A year after it was up and running, a marketplace model allowed third-party retailers to get in on the operations and sell through their marketplace. A year after that and the new marketplace already accounted for over 60 percent of its sales.

In one more year, the Alibaba Group purchased a majority stake in the company to help expand into Southeast Asia. Last year, Alibaba poured another billion into the company to continue its expansion plans.

Alibaba invested a lot more wisely than PetSmart, that’s for sure, but only because they were already big enough to survive its failure.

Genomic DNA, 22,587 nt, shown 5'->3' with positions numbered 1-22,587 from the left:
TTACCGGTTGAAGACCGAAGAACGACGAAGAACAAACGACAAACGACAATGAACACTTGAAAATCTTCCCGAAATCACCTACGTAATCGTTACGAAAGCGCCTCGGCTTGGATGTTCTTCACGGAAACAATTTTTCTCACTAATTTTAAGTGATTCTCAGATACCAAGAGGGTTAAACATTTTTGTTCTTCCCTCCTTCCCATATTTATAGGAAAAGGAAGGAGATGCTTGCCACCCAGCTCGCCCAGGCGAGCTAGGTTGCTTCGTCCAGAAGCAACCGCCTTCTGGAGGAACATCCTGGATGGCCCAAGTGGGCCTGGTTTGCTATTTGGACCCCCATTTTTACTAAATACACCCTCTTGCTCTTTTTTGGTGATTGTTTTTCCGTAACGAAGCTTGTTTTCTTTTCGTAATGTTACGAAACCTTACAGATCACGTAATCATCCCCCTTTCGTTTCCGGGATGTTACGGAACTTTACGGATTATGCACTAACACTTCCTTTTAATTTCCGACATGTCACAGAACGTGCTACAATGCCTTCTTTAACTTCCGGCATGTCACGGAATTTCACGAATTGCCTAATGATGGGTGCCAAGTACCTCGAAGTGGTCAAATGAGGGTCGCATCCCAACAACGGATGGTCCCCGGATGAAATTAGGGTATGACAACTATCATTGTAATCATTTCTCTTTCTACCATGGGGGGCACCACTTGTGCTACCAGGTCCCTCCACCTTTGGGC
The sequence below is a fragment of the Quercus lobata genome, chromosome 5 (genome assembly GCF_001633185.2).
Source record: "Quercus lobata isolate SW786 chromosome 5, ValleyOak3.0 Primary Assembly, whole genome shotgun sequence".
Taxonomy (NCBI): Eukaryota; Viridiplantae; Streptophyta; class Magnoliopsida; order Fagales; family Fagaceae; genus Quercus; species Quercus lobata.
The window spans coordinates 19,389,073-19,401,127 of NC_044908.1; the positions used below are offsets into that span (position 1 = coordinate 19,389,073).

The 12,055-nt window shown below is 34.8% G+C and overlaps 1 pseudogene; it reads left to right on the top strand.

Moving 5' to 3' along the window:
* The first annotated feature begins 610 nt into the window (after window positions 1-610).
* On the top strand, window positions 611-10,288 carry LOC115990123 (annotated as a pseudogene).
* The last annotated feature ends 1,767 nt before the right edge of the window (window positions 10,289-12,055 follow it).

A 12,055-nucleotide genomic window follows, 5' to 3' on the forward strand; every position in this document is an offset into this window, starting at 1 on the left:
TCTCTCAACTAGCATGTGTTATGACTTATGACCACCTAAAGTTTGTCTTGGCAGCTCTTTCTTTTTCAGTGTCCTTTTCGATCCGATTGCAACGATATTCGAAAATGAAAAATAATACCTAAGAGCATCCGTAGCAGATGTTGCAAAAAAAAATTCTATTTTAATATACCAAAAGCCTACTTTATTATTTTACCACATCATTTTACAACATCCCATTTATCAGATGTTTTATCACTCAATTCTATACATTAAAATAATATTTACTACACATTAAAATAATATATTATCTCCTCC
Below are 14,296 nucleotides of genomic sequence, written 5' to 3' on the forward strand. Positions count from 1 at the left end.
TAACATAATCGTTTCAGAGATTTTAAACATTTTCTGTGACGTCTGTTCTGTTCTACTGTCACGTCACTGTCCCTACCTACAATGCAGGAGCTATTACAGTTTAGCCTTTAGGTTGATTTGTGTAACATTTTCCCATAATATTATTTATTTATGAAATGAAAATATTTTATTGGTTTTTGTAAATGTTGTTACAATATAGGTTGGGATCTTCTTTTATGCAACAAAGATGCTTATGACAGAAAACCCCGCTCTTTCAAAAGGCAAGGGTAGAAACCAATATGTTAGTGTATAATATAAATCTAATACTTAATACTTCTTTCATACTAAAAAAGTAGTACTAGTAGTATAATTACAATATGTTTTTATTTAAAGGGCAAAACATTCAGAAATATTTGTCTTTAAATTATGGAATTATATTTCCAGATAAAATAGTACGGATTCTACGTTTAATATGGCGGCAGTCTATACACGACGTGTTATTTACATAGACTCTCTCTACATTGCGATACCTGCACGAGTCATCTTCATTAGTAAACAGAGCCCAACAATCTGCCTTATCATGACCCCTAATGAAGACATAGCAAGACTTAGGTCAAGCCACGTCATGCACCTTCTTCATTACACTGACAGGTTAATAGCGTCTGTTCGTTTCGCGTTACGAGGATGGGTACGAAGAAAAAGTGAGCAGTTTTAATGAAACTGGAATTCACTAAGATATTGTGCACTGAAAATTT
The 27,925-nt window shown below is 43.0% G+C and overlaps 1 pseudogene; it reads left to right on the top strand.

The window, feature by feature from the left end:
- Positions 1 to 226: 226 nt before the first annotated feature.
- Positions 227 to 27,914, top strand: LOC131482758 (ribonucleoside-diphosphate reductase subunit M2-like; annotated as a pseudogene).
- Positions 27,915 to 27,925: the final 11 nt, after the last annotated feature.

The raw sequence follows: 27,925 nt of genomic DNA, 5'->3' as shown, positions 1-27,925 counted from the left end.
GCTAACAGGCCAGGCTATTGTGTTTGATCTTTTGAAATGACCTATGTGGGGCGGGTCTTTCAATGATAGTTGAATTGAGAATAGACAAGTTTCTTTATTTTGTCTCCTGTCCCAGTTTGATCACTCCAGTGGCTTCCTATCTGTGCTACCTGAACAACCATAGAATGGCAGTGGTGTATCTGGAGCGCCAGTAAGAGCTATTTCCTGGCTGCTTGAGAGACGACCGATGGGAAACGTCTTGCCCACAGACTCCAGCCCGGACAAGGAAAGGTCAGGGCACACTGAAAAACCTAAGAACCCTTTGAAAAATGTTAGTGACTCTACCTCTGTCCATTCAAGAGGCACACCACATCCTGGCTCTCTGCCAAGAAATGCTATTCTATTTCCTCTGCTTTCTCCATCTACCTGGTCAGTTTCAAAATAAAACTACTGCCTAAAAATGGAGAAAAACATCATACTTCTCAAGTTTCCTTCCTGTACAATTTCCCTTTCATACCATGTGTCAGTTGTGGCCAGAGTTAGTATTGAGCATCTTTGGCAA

Same with Amazon, Walmart, Naspers and the last big company on this list.

6) Dollar Shave Club Bought By Unilever for $1 Billion (2016)

Never underestimate your customers because that’s how Dollar Shave Club went from a gripe at a party between co-founders Mark Levine and Mike Dubin about the cost of razors, to a $1 billion windfall half a decade later.

They recognized the market for cheap, monthly razors, rather than the $20 or $30 men normally spend at convenience stores. And when a product they sold turned out to be a bust, pissing off their customers, they refunded the full cost for the 64,000 people who had purchased it.

Unilever approached Dollar Shave Club in 2015 about the purchase, and six months from the first dinner, the deal was struck for $1 billion in cash. The founder and CEO, Dubin, remained in that role and Dollar Shave Club is operated as an independent entity owned by Unilever.